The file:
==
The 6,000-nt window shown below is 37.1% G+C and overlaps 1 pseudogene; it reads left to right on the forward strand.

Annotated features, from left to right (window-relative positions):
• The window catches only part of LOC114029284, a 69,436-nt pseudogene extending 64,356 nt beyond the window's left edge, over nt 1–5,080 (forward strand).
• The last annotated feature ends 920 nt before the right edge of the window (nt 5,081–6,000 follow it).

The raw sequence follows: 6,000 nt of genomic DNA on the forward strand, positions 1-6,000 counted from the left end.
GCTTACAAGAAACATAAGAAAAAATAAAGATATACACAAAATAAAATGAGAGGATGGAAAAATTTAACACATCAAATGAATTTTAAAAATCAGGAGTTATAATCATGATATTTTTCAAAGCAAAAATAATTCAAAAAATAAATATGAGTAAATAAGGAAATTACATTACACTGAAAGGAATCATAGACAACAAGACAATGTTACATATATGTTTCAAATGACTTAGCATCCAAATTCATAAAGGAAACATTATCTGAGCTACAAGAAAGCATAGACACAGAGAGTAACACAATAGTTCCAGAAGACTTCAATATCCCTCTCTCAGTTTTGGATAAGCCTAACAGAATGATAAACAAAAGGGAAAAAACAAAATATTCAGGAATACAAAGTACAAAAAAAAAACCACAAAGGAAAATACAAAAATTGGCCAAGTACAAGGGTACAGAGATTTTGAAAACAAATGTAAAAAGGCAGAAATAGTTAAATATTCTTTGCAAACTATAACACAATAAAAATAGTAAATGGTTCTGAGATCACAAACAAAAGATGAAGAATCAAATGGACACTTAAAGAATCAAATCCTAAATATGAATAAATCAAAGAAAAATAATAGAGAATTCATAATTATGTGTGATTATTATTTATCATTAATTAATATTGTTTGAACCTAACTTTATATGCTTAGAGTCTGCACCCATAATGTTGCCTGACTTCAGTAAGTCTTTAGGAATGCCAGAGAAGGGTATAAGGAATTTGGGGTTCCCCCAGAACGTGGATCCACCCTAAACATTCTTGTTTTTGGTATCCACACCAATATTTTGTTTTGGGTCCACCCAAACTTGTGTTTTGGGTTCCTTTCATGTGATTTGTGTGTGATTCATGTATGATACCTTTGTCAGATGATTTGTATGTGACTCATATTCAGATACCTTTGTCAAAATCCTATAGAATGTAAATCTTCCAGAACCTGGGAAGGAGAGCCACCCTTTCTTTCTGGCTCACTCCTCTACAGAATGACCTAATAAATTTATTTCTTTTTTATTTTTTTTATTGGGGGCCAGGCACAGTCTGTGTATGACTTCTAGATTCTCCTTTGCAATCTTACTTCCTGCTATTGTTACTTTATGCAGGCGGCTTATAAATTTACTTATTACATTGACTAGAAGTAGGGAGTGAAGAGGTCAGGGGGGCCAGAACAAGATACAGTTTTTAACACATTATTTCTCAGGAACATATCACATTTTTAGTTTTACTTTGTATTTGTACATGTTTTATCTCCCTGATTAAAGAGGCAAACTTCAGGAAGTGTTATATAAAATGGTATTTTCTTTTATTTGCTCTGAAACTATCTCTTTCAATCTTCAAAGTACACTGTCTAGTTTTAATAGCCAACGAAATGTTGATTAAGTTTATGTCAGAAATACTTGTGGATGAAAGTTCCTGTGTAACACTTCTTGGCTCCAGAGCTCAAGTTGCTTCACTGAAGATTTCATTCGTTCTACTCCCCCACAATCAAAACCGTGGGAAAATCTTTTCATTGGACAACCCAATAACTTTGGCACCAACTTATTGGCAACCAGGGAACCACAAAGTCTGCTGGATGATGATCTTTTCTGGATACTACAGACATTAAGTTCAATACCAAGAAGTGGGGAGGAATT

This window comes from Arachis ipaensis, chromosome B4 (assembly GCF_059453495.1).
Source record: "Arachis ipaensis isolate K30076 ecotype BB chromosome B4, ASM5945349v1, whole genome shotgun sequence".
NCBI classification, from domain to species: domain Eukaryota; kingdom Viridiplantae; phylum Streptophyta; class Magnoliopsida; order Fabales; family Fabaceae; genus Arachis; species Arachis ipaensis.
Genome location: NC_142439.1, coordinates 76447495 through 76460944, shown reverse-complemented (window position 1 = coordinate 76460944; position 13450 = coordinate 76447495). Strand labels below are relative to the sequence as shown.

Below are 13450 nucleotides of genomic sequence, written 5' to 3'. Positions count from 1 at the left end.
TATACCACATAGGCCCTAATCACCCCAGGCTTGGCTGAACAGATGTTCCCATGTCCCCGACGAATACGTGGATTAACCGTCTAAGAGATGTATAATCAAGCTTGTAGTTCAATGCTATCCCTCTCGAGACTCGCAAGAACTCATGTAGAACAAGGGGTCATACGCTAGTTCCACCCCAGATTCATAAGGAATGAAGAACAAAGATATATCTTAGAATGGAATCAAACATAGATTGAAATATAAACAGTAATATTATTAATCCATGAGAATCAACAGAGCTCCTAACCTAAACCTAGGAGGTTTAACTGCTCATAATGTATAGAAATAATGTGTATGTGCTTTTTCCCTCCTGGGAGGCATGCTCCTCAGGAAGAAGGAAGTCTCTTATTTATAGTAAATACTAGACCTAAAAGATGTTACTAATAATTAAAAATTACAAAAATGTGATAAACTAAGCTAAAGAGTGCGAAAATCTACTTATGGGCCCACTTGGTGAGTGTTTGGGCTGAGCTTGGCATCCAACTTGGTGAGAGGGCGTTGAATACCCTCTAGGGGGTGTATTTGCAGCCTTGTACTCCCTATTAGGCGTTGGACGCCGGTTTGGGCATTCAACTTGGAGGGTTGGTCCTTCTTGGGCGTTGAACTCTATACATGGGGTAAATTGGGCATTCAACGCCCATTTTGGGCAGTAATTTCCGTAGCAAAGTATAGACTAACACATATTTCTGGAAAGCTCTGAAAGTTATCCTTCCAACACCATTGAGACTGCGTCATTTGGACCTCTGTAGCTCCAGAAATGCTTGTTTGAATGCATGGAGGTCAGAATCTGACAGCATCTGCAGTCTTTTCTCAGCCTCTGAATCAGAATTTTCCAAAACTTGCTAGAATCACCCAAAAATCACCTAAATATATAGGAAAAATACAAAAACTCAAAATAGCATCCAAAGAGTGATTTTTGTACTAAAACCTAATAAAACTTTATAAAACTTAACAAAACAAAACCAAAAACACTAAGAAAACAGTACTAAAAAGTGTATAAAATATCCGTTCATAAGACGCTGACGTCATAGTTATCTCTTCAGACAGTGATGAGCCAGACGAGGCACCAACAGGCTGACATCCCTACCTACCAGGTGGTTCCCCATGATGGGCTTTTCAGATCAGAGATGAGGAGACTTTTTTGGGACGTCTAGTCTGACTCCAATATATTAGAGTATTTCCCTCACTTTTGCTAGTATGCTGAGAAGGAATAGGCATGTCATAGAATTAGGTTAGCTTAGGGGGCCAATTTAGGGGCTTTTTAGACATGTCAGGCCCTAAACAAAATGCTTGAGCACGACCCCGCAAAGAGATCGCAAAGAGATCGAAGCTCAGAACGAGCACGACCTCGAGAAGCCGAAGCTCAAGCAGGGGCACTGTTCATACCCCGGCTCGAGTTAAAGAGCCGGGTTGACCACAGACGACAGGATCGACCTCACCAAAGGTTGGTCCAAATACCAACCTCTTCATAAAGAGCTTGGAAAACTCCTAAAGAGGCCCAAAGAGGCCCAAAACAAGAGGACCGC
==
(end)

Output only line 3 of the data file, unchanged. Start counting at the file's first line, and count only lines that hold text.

• The window catches only part of LOC114029284, a 69,436-nt pseudogene extending 64,356 nt beyond the window's left edge, over nt 1–5,080 (forward strand).